What To Eat Before A Workout:
Proper nutrition before you exercise is essential. Whether you're a seasoned athlete or somebody who is just getting into fitness, learning what to eat before a workout can help you improve your performance and better achieve your goals.
The right nutrition will also help your body recover faster and reduce muscle damage after a tough workout.
This guide will give you everything that you need to know about pre-workout nutrition!
Let’s Breakdown the Different Macronutrients
Before we get into the best foods before a workout, let's breakdown the different macronutrients that make up all of the different foods that we eat. Understanding this is important because you need to feel your body properly so that you have the energy you need to complete your workout.
The three macronutrients are protein, carbohydrates, and fat. Each one performs a specific role in our bodies, but the ratio that we consume them in will vary depending on what type of workout you are about to complete.
Here is an overview of the macros in more detail:
Protein is an important macro that improves our recovery time and facilitates muscle protein synthesis. This is especially true if you consume protein before you exercise, and countless studies have shown that it will improve your athletic performance.
Boosted strength, anabolic response, and muscle growth are other benefits of eating protein before you work out.
Carbs are the primary source of fuel that our bodies use to help us power through a high-intensity exercise routine. Consuming carbs before a workout will enhance your glycogen stores, and your muscles will use the glucose from the carbs you ate for fuel.
As we exercise, the glycogen that is stored in your muscles is slowly depleted. When this happens, the intensity and output that you are capable of in your workout will start to diminish. By increasing the amount of glycogen that you have stored, you will improve your exercise performance as well as carb oxidation during the workout.
You may have heard of carb-loading, which refers to consuming a large number of carbs before a major athletic event. The goal of doing this is to supply your muscles with enough glucose to maximize your glycogen stores for intense exercise.
You may be thinking that fat is not necessary before a workout, especially if you're trying to lose weight or get lean. However, the fat you consume before you exercise is perfect to help you fuel your muscles for longer, but less intense exercise routines.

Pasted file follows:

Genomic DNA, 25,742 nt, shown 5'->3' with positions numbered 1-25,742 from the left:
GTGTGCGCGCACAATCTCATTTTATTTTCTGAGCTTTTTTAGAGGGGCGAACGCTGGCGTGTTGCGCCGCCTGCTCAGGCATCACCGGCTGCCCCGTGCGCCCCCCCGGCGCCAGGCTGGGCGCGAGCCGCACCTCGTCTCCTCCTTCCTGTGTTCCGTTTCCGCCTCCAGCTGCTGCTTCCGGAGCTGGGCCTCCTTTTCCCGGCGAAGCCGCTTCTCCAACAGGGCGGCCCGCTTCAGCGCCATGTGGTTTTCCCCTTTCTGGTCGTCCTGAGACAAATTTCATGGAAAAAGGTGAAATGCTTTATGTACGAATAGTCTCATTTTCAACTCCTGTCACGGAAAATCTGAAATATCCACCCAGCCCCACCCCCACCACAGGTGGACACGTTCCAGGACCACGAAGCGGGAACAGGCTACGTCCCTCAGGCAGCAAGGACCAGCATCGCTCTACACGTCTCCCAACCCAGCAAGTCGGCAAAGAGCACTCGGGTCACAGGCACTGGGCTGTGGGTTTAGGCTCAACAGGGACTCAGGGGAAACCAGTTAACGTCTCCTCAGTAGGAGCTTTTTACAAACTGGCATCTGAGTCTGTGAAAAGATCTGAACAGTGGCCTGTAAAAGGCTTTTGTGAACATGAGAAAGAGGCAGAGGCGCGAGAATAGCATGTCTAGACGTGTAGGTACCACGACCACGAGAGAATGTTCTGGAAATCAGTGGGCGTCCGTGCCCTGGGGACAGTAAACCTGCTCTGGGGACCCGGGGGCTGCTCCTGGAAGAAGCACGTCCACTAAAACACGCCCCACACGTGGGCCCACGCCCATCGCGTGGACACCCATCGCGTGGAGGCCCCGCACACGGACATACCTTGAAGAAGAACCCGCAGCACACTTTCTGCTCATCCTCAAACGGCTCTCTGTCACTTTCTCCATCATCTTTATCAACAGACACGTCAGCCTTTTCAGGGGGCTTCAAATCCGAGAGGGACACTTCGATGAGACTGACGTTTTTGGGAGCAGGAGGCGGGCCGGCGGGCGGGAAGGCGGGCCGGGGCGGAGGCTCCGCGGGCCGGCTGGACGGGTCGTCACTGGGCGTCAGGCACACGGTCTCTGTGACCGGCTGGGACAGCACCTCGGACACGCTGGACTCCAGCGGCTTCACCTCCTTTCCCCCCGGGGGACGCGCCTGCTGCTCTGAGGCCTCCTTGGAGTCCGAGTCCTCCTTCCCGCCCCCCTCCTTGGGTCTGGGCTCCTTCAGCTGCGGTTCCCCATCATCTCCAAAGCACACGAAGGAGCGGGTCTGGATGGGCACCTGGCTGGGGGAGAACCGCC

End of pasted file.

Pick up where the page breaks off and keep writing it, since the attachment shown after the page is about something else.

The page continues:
Although we use glucose for high intensity but short rounds of exercise, our bodies burn fat to sustain longer endurance workouts.
What Should You Eat Before a Workout?
Now that you have an understanding of the different macronutrients that make up your meals, let's get into what you should eat before a workout - and when.
Timing your meal is vital - and getting the macronutrients right can make the difference between a great workout and one that you can barely get through.
2-3 Hours Before Your Workout
Ideally, aim to eat a full meal two to three hours before you start your workout. This means that your meal should contain all the macronutrients: protein, carbs, and fat.
Consider meals like an omelet alongside whole-grain toast with an avocado spread and a cup of fruit. If you work out in the evenings and are not looking for breakfast foods, try a meal that includes lean protein, vegetables, and some Brown rice for the carbs. Other options include a sandwich with lean protein and a side salad.
Although eating two to three hours before you exercise may not always be possible, this should be the goal because it will help you maximize the results of your workout.
An Hour Before Your Workout
Let's say that you can't get in a full meal two to three hours before your workout, but you can eat about an hour before. Try to eat a good meal, but because you're closer to the workout it should be smaller and simpler than the complete meal described above.
This will help you avoid any stomach discomfort while you exercise - we all know that feeling of eating too close to a workout and then regretting it later!
The best foods before a workout in this situation are those that are easy to digest and focus on protein and carbs. Even though fat is important, you should only have it if you have more time before your meal since that takes longer to process.